As part of the ongoing New York State reforms to its juvenile justice system, several new laws were enacted in 2021 that impact juvenile detention and court processing. Specifically, changes were made regarding the following:
• The execution of bench warrants in juvenile delinquency cases
• The adjudication of youth for charges of violations in family court
• The issuance of high school diplomas in certain facilities
• The provision of records upon receipt of a complaint of abuse or neglect of an individual with a disability
• The impact of guilty pleas and the removal of adolescent offender proceedings to the family court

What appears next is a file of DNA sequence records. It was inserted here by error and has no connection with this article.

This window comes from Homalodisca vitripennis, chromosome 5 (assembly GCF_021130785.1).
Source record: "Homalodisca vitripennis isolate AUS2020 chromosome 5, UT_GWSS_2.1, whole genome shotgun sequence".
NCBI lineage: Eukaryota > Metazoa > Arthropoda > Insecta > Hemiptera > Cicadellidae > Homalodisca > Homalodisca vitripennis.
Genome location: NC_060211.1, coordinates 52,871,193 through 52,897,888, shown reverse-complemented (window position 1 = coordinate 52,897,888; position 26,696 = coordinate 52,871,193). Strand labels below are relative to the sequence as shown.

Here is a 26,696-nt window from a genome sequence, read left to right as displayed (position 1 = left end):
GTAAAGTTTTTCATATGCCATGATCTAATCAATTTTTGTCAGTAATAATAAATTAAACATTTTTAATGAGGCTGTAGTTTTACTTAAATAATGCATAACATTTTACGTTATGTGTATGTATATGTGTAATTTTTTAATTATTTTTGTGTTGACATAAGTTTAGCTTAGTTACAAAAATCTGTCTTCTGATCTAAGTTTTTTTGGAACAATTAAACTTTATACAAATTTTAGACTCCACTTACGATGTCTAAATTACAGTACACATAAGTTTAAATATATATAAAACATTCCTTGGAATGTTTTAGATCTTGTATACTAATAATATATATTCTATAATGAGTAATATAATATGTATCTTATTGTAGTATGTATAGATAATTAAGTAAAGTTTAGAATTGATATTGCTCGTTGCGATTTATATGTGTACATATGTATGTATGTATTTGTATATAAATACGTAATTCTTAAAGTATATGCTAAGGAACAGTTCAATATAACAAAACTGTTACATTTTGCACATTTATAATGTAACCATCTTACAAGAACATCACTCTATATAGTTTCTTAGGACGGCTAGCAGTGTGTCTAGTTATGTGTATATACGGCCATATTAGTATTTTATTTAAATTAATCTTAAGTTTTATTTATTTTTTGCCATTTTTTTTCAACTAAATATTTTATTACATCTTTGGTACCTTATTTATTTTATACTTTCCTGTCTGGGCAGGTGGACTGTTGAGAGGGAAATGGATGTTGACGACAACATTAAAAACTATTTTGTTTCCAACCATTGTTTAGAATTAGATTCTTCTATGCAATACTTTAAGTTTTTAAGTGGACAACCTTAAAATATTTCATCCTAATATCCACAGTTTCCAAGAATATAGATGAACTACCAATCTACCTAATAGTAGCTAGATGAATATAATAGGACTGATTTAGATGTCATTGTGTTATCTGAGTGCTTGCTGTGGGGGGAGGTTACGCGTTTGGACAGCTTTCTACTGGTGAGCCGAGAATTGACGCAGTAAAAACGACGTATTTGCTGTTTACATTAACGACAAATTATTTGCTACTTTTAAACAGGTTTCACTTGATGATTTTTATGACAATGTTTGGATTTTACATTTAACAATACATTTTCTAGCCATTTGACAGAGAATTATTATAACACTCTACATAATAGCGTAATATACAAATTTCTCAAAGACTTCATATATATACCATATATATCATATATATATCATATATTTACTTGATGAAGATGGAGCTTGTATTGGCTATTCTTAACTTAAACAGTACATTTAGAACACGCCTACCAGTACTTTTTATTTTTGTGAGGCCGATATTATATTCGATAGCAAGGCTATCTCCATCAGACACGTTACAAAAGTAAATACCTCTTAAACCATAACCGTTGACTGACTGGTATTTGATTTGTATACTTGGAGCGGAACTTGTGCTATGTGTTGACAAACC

• Raising the lower age of juvenile delinquency jurisdiction from seven to 12 years of age, effective December 29, 2022
At the federal level, the JJDPA supports local and state efforts to prevent delinquency and improve the juvenile justice system. The four core requirements of the JJDPA are: 1) deinstitutionalization of status offenders (removing Persons in Need of Supervision from secure detention or placement); 2) sight and sound separation of detained or placed youth from adult inmates; 3) removal of youth from adult jails; and 4) addressing disproportionate contact of minority youth with the juvenile justice system. The JJDPA was reauthorized in 2018, substantially amending the statutory language. Most notably, the amendments restricted the detention or placement of youth in adult facilities as of December 21, 2021.